Uriel popped into my head the day after the 2006 American election. I used to keep those posts here on this site, but I set up the other blog about a year ago after lots of people didn't get the joke. Somehow they were able to see that the Hasselhoff worship is all in fun, but they knew or knew of too many people like Uriel to be sure that it was satire.
Her blog gets almost no comments, so I honestly don't know what her readers think of it. A few Christians have contacted me to say that it's insulting or completely unrealistic. Most of the posts are based on something somebody's saying or doing, so I don't accept that it's unrealistic. I think the people who don't like Uriel would be better off dealing directly with the real-life fundies who are making their entire religion look bad.
Uriel doesn't specify which religion she's in, but she's based on real people in North America, so that doesn't leave many options available. That said, I don't consider her a true Christian, and neither would my friends who call themselves Christians.
Thanks for your question.
Tuesday, February 19, 2008
Reader-submitted question: I need some free communications advice. My boss made a mistake and now nobody can get past it. We're doing everything the right way now, but everyone's still upset about what happened a while ago. I am pretty sure this is a communication problem. How can I make people be reasonable? This is wrecking all of our work. I mean, I can barely get anything done because people are mad about something that's not even an issue any more.
You know, this doesn't sound like something you should be trying to fix with free communications advice you got off the Internet. This sounds like something you'll need your own communications person for. I'm sure you can find someone to help out. There HAS to be someone out there who's disillusioned and looking for a change.
I will give you some advice to hold you over until you can hire someone, though. Everything I am about to say is based on an assumption that whatever happened wasn't actually illegal or incredibly horrible. I'm guessing that it was just a mistake and not, for example, the sort of thing I don't want to write about on my blog because I don't want to become the queen of Google. I'm also guessing that people aren't rioting, they're just angry.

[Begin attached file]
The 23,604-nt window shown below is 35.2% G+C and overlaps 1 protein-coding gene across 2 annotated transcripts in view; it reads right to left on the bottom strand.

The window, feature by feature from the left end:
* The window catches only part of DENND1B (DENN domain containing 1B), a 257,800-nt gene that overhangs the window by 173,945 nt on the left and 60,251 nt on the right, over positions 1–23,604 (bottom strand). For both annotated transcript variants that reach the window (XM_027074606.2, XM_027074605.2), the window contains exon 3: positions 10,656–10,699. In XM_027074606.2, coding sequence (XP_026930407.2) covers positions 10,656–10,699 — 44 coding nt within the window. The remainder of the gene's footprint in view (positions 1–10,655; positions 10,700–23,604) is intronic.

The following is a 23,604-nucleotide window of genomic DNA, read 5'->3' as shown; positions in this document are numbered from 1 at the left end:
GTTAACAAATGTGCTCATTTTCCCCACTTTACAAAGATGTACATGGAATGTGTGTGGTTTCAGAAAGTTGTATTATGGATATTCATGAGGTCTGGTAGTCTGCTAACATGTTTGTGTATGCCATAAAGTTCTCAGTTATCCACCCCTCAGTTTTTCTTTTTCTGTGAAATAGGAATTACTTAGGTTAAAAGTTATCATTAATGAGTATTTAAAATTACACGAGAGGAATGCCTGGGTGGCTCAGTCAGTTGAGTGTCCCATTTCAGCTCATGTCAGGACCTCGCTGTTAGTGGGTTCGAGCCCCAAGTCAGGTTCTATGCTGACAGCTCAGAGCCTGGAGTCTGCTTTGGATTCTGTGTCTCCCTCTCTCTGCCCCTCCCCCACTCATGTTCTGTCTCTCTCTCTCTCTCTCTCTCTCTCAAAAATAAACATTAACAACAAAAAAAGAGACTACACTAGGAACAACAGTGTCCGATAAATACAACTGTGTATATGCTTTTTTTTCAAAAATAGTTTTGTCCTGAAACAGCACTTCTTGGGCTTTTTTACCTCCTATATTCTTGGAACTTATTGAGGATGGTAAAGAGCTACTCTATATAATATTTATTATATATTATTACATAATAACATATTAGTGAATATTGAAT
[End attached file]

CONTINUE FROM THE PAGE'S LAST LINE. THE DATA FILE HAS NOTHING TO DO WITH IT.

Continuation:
First, you're making it sound like this is someone else's problem. It's not. When you don't communicate effectively, it's your problem. It's not the other person's job to make sure he or she understands you; it's your job to make sure you're understood. You need to stop thinking that people are unreasonable.
You're also trying to move beyond whatever the problem was without really addressing it. You're a step ahead of your audience. When you've made a big mistake, you can't get past it in a hurry. You need to apologise and apologise and apologise. You need to wallow in it. You need to humble yourself before you can move on.
Yeah, I know: your boss doesn't want to humble himself (herself?). Too bad. If he doesn't humble himself, other people will do it for him and he'll probably end up getting fired. It's hard to give specific advice without really knowing the details, so I will simply say that the way your boss does this will depend on the situation. Maybe you need to call a public meeting. Maybe you need to buy ads in the paper. Maybe you need to meet privately with representatives of whatever group is upset with you. Maybe you need to donate a large sum of money to an appropriate local cause. Maybe you need to set up a watchdog organization. Most likely, you'll need to do several of these things several times and add on a few other things that are appropriate to the situation.
Whatever you do, your message will be I am sorry. What happened was wrong. It was not up to the standards you expect of me, and not up to the standards I expect of myself. I will totally understand if you have lost confidence in me. I want you to know that I have learned from this experience, and I promise that this will never happen again. I will prove this by (pick an appropriate way to prove it -- ideally, let the angry people pick it). From now on, things will be different. Starting now, I will (list the things you plan to do, and let the angry people add a few things to the list).
You see, you've missed a step. You can't force people to believe in you after they start to think you're a screw-up. You have to earn their trust, and it's going to take some time. They have to know that you know you screwed up.